Alexander Hamilton is one of my favorite Founders, but I'd never heard that he purposefully missed Aaron Burr when they dueled.

One of the stories that appears there was also covered in the Nov. 24, 1801, issue of the actual New York Post: the death of Hamilton's 20-year-old son, Philip, in a duel with a political rival, George Eacker. Upon Eacker's challenge, the program recounts, Philip "went for advice to his father, who told him dueling is honorable, but killing is immoral. Therefore young Hamilton should waste his shot."
Hamilton himself would die under eerily similar circumstances less than three years later. Vice President Burr was Hamilton's bitterest foe; in the disputed presidential election of 1800, Hamilton had intervened successfully on behalf of Jefferson, whom he regarded as the lesser of evils.

In 1804, when Burr was seeking the New York governorship, a letter appeared in the Albany Register describing Hamilton's "despicable opinion" of Burr. This prompted Burr to demand a duel. Hamilton didn't want to duel, so he "tried to placate Burr with an elaborate discussion about the 'infinite shades' of meaning of the word 'despicable,'" writes historian Joanne Freedman in the New-York Journal of American History. Burr found Hamilton's attempt at nuance "evasive, manipulative, and offensive," and the two men met, with pistols--the same ones that had been used in Philip Hamilton's duel--on July 11.

Hamilton followed the same fatal advice he had given his son, deliberately missing Burr on his first shot. Burr's shot mortally wounded Hamilton. The exhibit ends with "The Duel," which features the original pistols, Hamilton and Burr's correspondence prior to the duel, Hamilton's farewell letter to his wife, and Kim Crowley's life-size bronze statues of the men, commissioned especially for the exhibit, which depict them as they were the moment before they fired--10 paces apart, with Hamilton's gun pointed slightly off target.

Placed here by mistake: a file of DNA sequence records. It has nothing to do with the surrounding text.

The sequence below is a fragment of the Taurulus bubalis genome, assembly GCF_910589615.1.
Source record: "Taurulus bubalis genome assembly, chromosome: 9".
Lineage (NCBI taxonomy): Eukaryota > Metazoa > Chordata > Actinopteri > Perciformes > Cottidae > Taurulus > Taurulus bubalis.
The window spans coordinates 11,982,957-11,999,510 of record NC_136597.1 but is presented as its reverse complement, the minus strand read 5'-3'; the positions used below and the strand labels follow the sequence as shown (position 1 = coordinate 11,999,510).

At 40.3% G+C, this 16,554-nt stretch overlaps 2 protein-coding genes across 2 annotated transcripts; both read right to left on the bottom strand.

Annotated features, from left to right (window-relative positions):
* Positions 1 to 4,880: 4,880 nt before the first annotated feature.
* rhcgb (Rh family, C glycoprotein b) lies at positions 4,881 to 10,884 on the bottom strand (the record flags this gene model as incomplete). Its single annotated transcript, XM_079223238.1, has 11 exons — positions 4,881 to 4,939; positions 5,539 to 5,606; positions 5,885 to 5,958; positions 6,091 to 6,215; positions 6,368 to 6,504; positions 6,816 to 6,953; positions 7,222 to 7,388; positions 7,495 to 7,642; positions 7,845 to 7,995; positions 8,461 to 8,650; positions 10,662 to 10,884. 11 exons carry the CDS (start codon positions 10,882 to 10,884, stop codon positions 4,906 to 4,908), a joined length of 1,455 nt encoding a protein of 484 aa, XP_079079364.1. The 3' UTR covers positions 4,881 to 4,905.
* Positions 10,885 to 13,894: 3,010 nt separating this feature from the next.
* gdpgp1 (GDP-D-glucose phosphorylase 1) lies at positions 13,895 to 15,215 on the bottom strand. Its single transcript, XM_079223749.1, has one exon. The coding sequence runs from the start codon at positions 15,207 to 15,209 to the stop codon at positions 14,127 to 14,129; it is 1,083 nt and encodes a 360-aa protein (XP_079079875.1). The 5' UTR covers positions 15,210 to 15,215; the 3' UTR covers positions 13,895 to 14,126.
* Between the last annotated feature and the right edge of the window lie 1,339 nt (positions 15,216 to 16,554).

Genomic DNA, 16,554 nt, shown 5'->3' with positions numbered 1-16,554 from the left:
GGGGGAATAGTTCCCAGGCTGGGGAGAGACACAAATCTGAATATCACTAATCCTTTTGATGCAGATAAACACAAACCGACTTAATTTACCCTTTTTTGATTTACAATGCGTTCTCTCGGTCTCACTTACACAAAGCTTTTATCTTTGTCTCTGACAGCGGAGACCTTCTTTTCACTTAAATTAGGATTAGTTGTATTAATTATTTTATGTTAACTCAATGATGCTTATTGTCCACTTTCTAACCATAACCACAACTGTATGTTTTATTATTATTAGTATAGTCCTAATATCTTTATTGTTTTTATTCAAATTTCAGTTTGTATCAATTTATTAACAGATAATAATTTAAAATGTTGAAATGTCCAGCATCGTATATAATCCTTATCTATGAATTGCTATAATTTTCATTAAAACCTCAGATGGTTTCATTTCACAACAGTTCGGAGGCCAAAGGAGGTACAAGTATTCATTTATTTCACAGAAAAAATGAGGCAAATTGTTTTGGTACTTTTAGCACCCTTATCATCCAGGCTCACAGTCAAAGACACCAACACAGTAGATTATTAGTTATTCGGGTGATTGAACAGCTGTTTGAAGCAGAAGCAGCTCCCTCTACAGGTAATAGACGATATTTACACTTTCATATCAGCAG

Was he expecting Vice President Burr to miss on purpose as well? Was this a common practice at the time? I'll have to do some reading, but perhaps Clayton Cramer can enlighten us.

Mr. Cramer emails:

I don't know if intentionally missing was COMMON or not. I will tell you that there was a distinct difference between European notions of dueling, and American notions. European duels were, indeed, often attempts to establish one's character, including courage. Duels in Europe were often fought with swords, although pistols were not unknown. If the goal was to establish one's courage, then there was no need to actually kill the other person; just having them demonstrate a willingness to put themselves in harm's way was enough. Sad to say, if this had been COMMON in European duels, there would not have been the need for so many governments to outlaw dueling, and to make serious efforts to stop the practice.

It is hard to tell for sure, but European travelers visiting America had the impression that Americans took this matter a bit more seriously than just honor. Captain Frederick Maryatt of the Royal Navy (and a celebrated fiction writer of his time) visited America in 1837, and described the problems of slander and libel laws that were not adequately enforced, and what this did to encourage dueling:

"And where political animosities are carried to such a length as they are in this exciting climate, there is no time given for coolness and reflection. Indeed, for one American who would attempt to prevent a duel, there are ten who would urge the parties on to the conflict... The majority of the editors of the newspapers in America are constantly practicing with the pistol, that they may be ready when called upon, and are most of them very good shots.... But the worst feature in the American system of duelling is, that they do not go out, as we do in this country, to satisfy honour, but with the determination to kill." [Frederick Maryatt, edited by Jules Zanger, _Diary in America_ (London: Longman, Orme, Brown, Green & Longmans, 1839; reprinted Bloomington: Indiana Univesity Press, 1960), 195-6]

As you might expect, my book _Concealed Weapon Laws of the Early Republic: Dueling, Southern Violence, and Moral Reform_ (Westport, Conn: Praeger Press, 1999) has a bit to say on this subject.



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